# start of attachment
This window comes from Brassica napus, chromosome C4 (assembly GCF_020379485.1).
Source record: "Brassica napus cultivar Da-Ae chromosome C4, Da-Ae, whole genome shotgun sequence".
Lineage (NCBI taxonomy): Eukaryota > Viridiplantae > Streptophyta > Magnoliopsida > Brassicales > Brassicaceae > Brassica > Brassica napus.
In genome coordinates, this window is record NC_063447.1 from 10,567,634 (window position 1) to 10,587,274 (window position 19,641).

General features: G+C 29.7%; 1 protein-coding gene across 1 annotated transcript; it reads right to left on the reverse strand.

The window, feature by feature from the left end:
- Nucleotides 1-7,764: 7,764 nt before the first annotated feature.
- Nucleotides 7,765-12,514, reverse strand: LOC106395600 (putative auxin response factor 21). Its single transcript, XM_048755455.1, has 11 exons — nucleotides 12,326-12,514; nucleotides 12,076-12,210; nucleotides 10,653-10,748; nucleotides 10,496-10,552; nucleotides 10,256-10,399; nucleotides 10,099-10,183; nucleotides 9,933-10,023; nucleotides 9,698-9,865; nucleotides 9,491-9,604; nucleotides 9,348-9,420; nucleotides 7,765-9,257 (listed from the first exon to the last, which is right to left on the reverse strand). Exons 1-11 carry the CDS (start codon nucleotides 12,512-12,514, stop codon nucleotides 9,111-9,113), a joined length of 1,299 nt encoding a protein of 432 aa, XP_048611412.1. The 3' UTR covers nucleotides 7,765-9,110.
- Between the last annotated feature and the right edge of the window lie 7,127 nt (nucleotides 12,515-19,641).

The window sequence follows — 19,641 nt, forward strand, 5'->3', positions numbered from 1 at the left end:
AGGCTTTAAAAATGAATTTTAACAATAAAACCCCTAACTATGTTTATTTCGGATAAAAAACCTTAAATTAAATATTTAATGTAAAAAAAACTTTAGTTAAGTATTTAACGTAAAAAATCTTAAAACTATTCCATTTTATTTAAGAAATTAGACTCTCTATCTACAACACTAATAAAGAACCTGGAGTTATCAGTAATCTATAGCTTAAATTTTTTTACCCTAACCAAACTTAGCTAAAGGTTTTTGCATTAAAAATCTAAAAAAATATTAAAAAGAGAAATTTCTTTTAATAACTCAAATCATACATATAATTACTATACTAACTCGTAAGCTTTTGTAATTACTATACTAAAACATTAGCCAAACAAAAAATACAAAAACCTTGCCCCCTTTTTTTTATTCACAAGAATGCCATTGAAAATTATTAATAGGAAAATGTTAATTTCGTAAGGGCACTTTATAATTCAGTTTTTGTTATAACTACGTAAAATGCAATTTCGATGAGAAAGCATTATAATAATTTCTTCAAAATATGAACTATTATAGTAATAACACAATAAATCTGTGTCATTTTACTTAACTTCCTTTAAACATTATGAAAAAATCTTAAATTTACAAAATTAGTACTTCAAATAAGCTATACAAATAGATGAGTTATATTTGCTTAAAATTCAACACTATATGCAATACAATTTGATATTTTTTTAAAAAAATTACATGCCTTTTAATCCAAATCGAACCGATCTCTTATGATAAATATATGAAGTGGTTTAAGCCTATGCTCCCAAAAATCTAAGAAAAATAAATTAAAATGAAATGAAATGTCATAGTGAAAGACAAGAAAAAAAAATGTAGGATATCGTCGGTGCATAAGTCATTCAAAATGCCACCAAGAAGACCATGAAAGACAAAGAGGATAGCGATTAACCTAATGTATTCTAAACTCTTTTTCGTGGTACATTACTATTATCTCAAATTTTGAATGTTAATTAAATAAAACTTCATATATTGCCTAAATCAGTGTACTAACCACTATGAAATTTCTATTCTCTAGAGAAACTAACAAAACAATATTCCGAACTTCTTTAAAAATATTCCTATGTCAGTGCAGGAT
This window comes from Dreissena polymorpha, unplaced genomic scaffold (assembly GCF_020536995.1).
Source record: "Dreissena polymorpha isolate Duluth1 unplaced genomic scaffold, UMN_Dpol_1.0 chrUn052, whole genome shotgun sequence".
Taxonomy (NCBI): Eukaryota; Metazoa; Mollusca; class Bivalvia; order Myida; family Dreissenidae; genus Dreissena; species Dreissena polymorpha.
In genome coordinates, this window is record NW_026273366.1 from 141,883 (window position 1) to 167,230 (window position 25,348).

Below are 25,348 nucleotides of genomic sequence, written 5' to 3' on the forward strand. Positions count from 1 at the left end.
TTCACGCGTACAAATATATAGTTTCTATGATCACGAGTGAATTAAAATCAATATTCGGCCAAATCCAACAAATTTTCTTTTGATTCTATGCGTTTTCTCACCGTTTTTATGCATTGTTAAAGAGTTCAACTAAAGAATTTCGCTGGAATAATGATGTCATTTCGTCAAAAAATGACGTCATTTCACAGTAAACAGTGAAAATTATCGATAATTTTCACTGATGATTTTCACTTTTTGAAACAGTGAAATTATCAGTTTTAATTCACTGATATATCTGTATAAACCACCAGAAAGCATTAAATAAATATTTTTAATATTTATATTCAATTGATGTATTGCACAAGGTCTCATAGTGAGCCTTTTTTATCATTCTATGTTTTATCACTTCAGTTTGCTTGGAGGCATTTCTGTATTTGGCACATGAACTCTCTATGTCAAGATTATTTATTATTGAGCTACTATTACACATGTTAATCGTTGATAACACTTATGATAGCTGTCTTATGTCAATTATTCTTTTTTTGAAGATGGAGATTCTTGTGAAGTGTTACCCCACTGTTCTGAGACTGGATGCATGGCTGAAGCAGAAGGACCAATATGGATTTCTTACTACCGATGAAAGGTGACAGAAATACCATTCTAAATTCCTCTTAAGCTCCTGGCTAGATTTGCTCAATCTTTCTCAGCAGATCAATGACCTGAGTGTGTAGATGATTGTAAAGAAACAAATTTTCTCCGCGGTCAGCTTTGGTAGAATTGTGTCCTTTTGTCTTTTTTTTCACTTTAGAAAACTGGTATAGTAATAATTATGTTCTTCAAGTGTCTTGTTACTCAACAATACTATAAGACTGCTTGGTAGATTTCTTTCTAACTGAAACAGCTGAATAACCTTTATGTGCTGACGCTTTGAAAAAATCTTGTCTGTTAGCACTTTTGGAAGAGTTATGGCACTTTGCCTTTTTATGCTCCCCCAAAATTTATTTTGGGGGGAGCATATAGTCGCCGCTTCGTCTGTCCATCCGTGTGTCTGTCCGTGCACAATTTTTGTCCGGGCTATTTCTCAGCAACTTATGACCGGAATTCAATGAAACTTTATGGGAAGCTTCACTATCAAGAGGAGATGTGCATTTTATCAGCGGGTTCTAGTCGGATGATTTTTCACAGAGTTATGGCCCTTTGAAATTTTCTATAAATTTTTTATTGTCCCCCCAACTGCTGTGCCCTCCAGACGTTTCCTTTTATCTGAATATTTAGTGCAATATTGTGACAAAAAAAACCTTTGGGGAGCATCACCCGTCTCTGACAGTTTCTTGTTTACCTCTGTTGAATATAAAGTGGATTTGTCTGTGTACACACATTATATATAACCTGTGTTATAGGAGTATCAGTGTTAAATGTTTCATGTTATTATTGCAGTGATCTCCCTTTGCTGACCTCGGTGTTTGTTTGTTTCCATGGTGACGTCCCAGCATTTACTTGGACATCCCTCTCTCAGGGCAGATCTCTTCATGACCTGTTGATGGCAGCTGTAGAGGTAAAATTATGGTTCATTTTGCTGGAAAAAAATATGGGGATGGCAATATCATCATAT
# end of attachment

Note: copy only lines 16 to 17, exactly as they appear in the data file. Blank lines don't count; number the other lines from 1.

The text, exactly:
Below are 25,348 nucleotides of genomic sequence, written 5' to 3' on the forward strand. Positions count from 1 at the left end.
TTCACGCGTACAAATATATAGTTTCTATGATCACGAGTGAATTAAAATCAATATTCGGCCAAATCCAACAAATTTTCTTTTGATTCTATGCGTTTTCTCACCGTTTTTATGCATTGTTAAAGAGTTCAACTAAAGAATTTCGCTGGAATAATGATGTCATTTCGTCAAAAAATGACGTCATTTCACAGTAAACAGTGAAAATTATCGATAATTTTCACTGATGATTTTCACTTTTTGAAACAGTGAAATTATCAGTTTTAATTCACTGATATATCTGTATAAACCACCAGAAAGCATTAAATAAATATTTTTAATATTTATATTCAATTGATGTATTGCACAAGGTCTCATAGTGAGCCTTTTTTATCATTCTATGTTTTATCACTTCAGTTTGCTTGGAGGCATTTCTGTATTTGGCACATGAACTCTCTATGTCAAGATTATTTATTATTGAGCTACTATTACACATGTTAATCGTTGATAACACTTATGATAGCTGTCTTATGTCAATTATTCTTTTTTTGAAGATGGAGATTCTTGTGAAGTGTTACCCCACTGTTCTGAGACTGGATGCATGGCTGAAGCAGAAGGACCAATATGGATTTCTTACTACCGATGAAAGGTGACAGAAATACCATTCTAAATTCCTCTTAAGCTCCTGGCTAGATTTGCTCAATCTTTCTCAGCAGATCAATGACCTGAGTGTGTAGATGATTGTAAAGAAACAAATTTTCTCCGCGGTCAGCTTTGGTAGAATTGTGTCCTTTTGTCTTTTTTTTCACTTTAGAAAACTGGTATAGTAATAATTATGTTCTTCAAGTGTCTTGTTACTCAACAATACTATAAGACTGCTTGGTAGATTTCTTTCTAACTGAAACAGCTGAATAACCTTTATGTGCTGACGCTTTGAAAAAATCTTGTCTGTTAGCACTTTTGGAAGAGTTATGGCACTTTGCCTTTTTATGCTCCCCCAAAATTTATTTTGGGGGGAGCATATAGTCGCCGCTTCGTCTGTCCATCCGTGTGTCTGTCCGTGCACAATTTTTGTCCGGGCTATTTCTCAGCAACTTATGACCGGAATTCAATGAAACTTTATGGGAAGCTTCACTATCAAGAGGAGATGTGCATTTTATCAGCGGGTTCTAGTCGGATGATTTTTCACAGAGTTATGGCCCTTTGAAATTTTCTATAAATTTTTTATTGTCCCCCCAACTGCTGTGCCCTCCAGACGTTTCCTTTTATCTGAATATTTAGTGCAATATTGTGACAAAAAAAACCTTTGGGGAGCATCACCCGTCTCTGACAGTTTCTTGTTTACCTCTGTTGAATATAAAGTGGATTTGTCTGTGTACACACATTATATATAACCTGTGTTATAGGAGTATCAGTGTTAAATGTTTCATGTTATTATTGCAGTGATCTCCCTTTGCTGACCTCGGTGTTTGTTTGTTTCCATGGTGACGTCCCAGCATTTACTTGGACATCCCTCTCTCAGGGCAGATCTCTTCATGACCTGTTGATGGCAGCTGTAGAGGTAAAATTATGGTTCATTTTGCTGGAAAAAAATATGGGGATGGCAATATCATCATAT